Current, Future Water Security Challenges Explored during September Alumni Hour

Increasing challenges and conflict over access to the essential resource of water in a climate change-driven world will have a major impact on our nation’s homeland security enterprise, according to an expert panel during the Center for Homeland Defense and Security’s September Alumni Hour. 

Clockwise from top left: Tom Mackin, Chris Vicino, Michael Larranaga, and Katelin Wright

Led by CHDS instructor and Cal Poly San Luis Obispo Prof. Thomas Mackin, who served as moderator, the alumni panel included R.E.M. Risk Consultants Managing Principal Michael Larranaga, Los Angeles Department of Water and Power Director of Security Services and Emergency Management Chris Vicino, and Department of Homeland Security U.S. Citizenship and Immigration Services Senior Immigration Services Officer Katelin Wright. 

After introducing the panelists and noting the diversity of their expertise, Mackin said the panel would help CHDS alumni attendees understand what threatens the security of our water systems, why it matters to all of us particularly with regard to the water-energy-food nexus and how we are so intimately interdependent, and how water security differs from more traditional security concerns, including how we must adapt our systems to the threat posed by climate change.  

During the online event, the panel discussed everything from the intrinsic necessity of water despite Mackin commenting that “people take water for granted,” and existing limitations on access to the resource in certain parts of the world, including drought-stricken California and the American West, to the battle over water between corporate interests and the general public, and the widely anticipated climate-driven migration and legal battles over water now and in the next quarter century.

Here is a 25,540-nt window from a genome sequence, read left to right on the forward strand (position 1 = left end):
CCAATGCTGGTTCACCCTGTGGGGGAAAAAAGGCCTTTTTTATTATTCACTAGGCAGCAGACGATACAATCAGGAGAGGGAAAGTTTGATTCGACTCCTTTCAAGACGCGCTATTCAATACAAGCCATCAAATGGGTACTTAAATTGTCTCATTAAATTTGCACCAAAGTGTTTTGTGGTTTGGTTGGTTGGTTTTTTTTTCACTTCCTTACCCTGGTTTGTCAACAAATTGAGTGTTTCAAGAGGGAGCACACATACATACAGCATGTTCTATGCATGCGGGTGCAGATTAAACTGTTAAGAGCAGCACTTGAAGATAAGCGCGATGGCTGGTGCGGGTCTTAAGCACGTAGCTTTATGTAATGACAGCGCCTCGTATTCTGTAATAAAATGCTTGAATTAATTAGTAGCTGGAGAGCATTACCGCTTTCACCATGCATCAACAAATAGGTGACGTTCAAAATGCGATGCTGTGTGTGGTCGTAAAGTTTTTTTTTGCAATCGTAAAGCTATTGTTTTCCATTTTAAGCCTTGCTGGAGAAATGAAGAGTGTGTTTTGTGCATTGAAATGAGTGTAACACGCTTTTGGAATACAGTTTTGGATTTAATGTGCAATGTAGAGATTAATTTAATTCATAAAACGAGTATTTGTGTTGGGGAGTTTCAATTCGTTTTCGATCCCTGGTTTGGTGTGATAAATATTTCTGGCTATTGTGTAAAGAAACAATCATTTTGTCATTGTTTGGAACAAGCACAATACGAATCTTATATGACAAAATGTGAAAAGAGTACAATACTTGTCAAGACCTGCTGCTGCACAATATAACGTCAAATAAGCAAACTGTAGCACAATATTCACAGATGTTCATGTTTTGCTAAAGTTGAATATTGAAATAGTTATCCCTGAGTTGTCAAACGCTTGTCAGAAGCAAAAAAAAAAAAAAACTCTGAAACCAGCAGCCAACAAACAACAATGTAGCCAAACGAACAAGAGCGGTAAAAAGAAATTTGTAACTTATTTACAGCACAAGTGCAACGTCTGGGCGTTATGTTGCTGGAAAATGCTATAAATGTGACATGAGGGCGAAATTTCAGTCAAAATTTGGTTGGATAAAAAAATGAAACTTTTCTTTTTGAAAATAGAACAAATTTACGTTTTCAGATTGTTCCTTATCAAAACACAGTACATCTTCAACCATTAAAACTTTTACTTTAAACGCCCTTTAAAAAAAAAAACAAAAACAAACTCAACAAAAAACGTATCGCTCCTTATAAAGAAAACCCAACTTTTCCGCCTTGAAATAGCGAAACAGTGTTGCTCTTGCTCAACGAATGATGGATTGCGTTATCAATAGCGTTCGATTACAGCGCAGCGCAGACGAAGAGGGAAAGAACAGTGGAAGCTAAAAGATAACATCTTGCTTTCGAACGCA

Wright (Master’s Program cohort 1901/1902), whose CHDS Master’s thesis entitled, “The Perfect Storm: Environmental-Induced Migration to the United States” (2020) won the Outstanding Thesis Award, noted that by the year 2050 hundreds of millions of people are expected to be internally displaced by the effects of climate change including as a result of water security issues. She also noted the interconnected nature of water, energy, and food, as well as the increasing future demand for all three that could become a serious point of contention.  

And she cautioned that whether it is water security or climate security, the consequences of a warming world will affect all our lives both personally and professionally. 

As for potential solutions and the challenges inherent in finding them, Mackin pointed out that here in Monterey County, CA, where the Naval Postgraduate School is located, local residents have been at odds for years over a proposed desalination plant project, largely due to the expense of such a project, while the panel noted that desal may be one of the only real ways to create new potable water supplies in the future. 

In conclusion, the panel argued that collaboration among all stakeholders will be necessary to reach any solution, including saving water to the maximum extent possible. At the same time, the panel also sounded a note of optimism that the younger generations seem more environmentally aware so there could be hope for the future.

INQUIRIES: Heather Hollingsworth Issvoran, Communications and Recruitment | hissvora@nps.edu, 831-402-4672 (PST)

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